Hedging stock market volatility

Flickr user Tracy_O

(MoneyWatch) The most basic tenet of financial theory is that risk and expected return are related. One widely used measure of risk is volatility. It's well known that unexpected stock market returns are negatively related to the unexpected change in the volatility of stock returns.

Greater than expected volatility leads to negative stock returns -- investors demand a higher risk premium to compensate them for the greater risk. The result is that the discount rate used to value future cash flows increases (dividend or earnings), lowering prices. Thus, there is a negative relationship between future returns (as the equity risk premium investors demand increases) and unexpected increases in volatility.

The knowledge of this relationship has led investors to seek ways to hedge against unexpected increases in volatility. To provide a hedging vehicle, the VIX index was created. The VIX is an index, like the S&P 500. However, it doesn't measure price. Instead, it's a weighted mix of the prices for a blend of S&P 500 index options, from which implied volatility is derived. It was introduced in 1993 in order to provide an index upon which futures and options contracts on volatility could be written. The Chicago Board Options Exchange launched trading of VIX futures contracts in May 2004 and VIX option contracts in February 2006.

It's important to understand that the VIX is a forward, not historical, measure of volatility. It represents investor expectations of future market volatility. If investors become fearful, their demand for portfolio insurance will increase, driving up the price of the VIX. As such, the media often refers to it as the "fear gauge." Let's look at some of the evidence.

The VIX is characterized by periods of relative calm and large spikes. For example, it reached its record high (over 100) during the Oct. 19, 1987, market crash. It also spiked in:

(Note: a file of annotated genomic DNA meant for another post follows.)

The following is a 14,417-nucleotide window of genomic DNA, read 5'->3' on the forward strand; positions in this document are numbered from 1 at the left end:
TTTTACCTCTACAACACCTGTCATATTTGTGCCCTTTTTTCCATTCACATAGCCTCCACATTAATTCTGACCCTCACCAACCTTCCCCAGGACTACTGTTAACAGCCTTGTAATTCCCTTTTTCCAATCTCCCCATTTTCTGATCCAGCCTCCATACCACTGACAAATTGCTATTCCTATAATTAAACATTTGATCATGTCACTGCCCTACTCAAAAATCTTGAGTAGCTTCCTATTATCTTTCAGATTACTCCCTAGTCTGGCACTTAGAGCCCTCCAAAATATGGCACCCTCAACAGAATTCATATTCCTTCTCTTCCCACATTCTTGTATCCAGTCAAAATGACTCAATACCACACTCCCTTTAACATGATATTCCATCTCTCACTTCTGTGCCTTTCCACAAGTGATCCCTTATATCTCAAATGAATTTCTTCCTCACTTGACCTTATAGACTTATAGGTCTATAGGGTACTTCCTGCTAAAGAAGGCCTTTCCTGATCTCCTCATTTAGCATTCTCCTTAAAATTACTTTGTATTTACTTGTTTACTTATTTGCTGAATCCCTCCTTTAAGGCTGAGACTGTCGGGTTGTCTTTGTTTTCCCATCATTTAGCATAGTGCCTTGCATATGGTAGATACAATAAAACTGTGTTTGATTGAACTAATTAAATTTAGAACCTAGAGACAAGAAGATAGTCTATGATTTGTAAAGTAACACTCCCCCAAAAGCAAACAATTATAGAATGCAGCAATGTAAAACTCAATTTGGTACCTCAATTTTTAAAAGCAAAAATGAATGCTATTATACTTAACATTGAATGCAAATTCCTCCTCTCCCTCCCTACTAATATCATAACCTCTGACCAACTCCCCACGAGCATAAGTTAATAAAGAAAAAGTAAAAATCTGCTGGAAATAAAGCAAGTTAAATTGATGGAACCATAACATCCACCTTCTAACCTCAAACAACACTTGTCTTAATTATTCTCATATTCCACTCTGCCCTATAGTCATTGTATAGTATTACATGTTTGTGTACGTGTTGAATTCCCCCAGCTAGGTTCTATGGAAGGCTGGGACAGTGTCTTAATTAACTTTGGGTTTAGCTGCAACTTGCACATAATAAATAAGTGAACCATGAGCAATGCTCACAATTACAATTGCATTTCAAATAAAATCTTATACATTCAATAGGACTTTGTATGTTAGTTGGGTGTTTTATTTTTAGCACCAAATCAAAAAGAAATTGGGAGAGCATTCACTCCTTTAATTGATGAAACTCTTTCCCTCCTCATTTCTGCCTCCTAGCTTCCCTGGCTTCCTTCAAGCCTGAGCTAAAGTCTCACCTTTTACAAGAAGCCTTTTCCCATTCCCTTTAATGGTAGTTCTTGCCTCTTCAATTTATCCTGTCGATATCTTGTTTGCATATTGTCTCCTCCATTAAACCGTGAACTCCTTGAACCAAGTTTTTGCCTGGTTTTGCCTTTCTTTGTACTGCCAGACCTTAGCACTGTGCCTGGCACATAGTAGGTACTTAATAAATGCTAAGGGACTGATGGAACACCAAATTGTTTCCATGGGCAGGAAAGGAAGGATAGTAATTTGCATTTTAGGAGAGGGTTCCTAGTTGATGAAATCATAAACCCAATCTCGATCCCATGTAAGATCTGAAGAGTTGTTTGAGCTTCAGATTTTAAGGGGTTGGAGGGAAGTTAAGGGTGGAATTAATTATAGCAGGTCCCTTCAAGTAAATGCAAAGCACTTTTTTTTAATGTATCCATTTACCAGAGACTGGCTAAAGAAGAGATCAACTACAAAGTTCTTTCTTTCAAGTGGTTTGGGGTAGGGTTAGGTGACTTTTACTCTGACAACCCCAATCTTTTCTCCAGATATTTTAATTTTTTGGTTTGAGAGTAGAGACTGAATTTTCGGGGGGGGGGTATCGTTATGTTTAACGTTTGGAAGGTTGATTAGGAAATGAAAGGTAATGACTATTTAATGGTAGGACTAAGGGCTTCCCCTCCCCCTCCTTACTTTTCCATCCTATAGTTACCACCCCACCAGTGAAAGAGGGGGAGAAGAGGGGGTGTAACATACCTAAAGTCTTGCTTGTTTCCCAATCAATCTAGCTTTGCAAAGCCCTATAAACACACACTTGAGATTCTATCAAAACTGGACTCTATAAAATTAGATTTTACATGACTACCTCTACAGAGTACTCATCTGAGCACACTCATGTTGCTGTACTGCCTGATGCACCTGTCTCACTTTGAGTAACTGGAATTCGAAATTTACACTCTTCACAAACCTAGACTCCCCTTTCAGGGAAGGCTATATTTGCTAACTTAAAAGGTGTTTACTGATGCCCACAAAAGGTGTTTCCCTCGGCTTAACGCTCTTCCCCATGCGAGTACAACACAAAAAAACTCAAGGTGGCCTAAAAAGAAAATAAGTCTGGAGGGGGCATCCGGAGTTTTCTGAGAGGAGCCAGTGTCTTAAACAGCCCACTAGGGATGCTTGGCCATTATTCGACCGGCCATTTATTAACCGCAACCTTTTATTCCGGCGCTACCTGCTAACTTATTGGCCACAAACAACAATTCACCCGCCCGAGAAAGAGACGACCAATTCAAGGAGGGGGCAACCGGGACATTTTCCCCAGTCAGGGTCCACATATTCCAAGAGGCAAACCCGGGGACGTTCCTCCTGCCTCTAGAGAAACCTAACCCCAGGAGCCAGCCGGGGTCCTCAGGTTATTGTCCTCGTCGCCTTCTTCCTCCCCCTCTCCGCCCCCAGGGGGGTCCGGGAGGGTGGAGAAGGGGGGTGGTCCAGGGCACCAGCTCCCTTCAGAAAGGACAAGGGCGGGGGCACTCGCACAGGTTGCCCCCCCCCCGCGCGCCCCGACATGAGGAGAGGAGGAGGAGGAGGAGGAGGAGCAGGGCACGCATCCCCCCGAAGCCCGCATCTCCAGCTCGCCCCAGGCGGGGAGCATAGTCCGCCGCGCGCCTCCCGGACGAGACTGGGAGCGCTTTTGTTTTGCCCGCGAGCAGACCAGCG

• October 1989, during the "mini-crash" resulting from the United Airlines restructuring failure
  • 1990, when Iraq invaded Kuwait
  • Early 1991, when United Nations forces attacked Iraq
  • 1997 (the Asian Contagion) and 1998 (when hedge fund Long Term Capital Management failed)
  • The financial crisis in 2008

The fact that the VIX spikes during periods of market turmoil is why the media cite it as a measure of investor fear. If expected market volatility increases, investors demand higher rates of return on stocks, so stock prices fall.

In the aftermath of each spike, the VIX returned to more "normal levels." From 1986 through October 2008, the VIX averaged about 19. (Note that since 1926 the annual standard deviation of the S&P 500 has been about 20.) Fifty percent of the time, it closed between 14.60 and 23.66 (a range of 9.06 points); 75 percent of the time it closed between 12.04 and 29.14 (a range of 17.10 points); and 95 percent of the time it closed between 11.30 and 37.22 (a range of 22.92 points).

Let's take a quick look at recent history. In January 2004, the VIX was trading at around 18. Until the housing bubble burst in the summer of 2007, it remained below 22.25, trading often in the single digits, reaching a low of 9.36 in November 2006. In July 2007 it crossed 25. In August it crossed 30, before dropping again to about 16 in October. When Lehman failed in September of 2008, it spiked to over 50. In October, it again broke 100, and stayed at elevated levels (basically above 50) for the rest of the year. When the market began its rally in early March 2009, the VIX began to fall, again dropping well below 20 in 2010. We experienced several spikes since then -- during our budget crisis, and whenever fears about the European crisis became elevated

The fact that the VIX tends to rise whenever there are crises is why there is much interest in it as a hedging tool. However, there is one more important issue you need to understand before you consider using the VIX in this way.

As we noted, the VIX is a forward-looking index that measures expectations of volatility. For example, as I wrote this on August 31, the VIX was trading at 17.51. However, the September futures contract (VIX/U2), which expires September 18, was trading at 19.25; the October contract (VIX/V2), which expires October 16, was trading at 21.55; and the November contract (VIX/X2), which expires November 20, was trading at 23.10.